With this information in mind, we now come to the issue of how to approach PCI 6.6. I’m going to suggest the most pragmatic approach that should work for most or all organizations, or at least those organizations that must endure PCI DSS assessments. In step-by-step format, naturally:

    1. Classify applications – Separate all public facing web applications into a grid by user type (e.g. internal users only, external users only, mixed) and data sensitivity (e.g. CHD, public, internal/corporate, internal/sensitive).
    2. Shorten list – If possible, move all web applications with internal users only to the internal network and provide external access via VPN. This should be an obvious move and something that should have been done well before PCI 6.6, but you might be surprised how often I see this situation.
    3. Create assessment plan – First determine the budget for performing automated runtime vulnerability scans (the “cheap” option) against all remaining public facing web applications. Then the remaining budget—if any—can be reserved to add more effective assessment tasks to the most relevant applications, obviously starting with those that store, process, or transmit CHD.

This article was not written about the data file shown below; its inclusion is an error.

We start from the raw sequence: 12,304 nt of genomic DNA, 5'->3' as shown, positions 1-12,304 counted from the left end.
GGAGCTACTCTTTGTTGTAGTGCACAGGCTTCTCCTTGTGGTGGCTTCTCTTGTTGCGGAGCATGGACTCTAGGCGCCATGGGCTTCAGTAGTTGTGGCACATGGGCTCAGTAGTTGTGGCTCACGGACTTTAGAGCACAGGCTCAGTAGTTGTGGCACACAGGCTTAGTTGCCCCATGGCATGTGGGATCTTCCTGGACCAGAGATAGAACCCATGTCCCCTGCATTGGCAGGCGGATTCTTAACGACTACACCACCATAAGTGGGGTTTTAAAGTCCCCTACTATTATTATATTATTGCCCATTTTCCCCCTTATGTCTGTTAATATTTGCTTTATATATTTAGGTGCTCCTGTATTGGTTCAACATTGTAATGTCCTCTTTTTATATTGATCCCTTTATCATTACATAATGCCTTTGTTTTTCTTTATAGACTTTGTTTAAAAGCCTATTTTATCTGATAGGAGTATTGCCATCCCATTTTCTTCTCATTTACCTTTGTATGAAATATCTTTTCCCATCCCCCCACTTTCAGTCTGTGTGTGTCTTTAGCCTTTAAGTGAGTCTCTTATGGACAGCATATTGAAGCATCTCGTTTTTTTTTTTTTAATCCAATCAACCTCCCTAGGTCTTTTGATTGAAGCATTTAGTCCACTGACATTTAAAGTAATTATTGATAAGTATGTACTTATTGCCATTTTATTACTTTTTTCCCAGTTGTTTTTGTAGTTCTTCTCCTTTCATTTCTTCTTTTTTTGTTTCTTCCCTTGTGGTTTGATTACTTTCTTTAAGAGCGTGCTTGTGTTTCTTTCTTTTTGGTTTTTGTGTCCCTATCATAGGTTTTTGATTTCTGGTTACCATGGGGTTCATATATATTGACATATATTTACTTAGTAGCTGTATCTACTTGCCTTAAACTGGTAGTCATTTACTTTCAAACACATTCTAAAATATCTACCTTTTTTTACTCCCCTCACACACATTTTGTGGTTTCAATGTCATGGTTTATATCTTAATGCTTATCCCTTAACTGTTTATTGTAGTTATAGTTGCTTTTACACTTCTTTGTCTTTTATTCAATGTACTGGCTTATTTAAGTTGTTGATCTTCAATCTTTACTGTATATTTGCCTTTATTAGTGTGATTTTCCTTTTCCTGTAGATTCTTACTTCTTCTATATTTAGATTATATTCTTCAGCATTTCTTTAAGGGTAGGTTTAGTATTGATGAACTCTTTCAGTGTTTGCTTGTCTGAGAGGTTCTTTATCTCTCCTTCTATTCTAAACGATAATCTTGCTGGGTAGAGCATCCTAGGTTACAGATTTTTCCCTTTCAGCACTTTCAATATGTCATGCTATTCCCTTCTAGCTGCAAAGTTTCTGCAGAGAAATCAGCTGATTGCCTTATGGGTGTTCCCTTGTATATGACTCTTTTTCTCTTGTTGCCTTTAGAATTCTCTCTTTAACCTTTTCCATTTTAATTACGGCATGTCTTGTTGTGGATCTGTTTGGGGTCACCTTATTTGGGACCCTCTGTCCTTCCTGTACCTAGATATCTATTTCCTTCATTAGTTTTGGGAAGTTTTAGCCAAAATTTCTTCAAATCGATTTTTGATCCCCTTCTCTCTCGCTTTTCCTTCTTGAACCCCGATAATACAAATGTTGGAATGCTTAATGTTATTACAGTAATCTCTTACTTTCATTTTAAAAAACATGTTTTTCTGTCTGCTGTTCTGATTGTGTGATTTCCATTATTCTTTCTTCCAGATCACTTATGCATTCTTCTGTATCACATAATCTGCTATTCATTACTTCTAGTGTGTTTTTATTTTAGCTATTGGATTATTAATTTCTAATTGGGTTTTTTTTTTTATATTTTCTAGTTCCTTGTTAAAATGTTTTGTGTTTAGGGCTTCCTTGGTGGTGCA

As a general rule, I suggest using the results of a vulnerability scan/assessment against one application to identify and remediate potential weaknesses in other applications that either use the same codebase or were developed in similar fashion. This approach should lessen the number of findings in subsequent tests.

    If all the advice in this post seemed familiar or common sense, then congratulations…you’ve been paying attention! The security industry has been evangelizing a risk-based approach for a long time now. Or at least some of us in the industry have been.

    Remediating Common PCI SSL Vulnerabilities with a Simple Windows Registry File

    Posted in PCI, Uncategorized with tags , , , , , on November 12, 2008 by Tim

    Recently I was working with a client who was struggling to remediate two vulnerabilities identified by their quarterly perimeter PCI scans. Specifically, they needed to remediate the following vulnerabilities:

    • SSLv2 Enabled
    • Weak SSL Encryption Ciphers Enabled

    With these vulnerabilities being so common amongst those bound to the PCI DSS, I would have hoped that better remediation information existed beyond Microsoft’s overcomplicated Knowledgebase Article,

    In response to this lack of quality remediation information, I created the following Windows Registry file that aims to simplify the remediation of both vulnerabilities. This file has been tested on IIS 6.0 (Windows 2003) and disables the following weak ciphers, hashing functions, and protocols associated with SSL:

    • Weak Ciphers – DES 56, NULL, RC2 40/128, and RC4 40/56/128
    • Weak Hash Functions – MD5
    • Weak Protocols – PCT 1.0, and SSL 2.0

    You can download the registry file from our website, here.

    The standard “Backup your registry first” and “Test on non-production systems first” rules apply. Happy remediating! (and more importantly…SECURING!!!)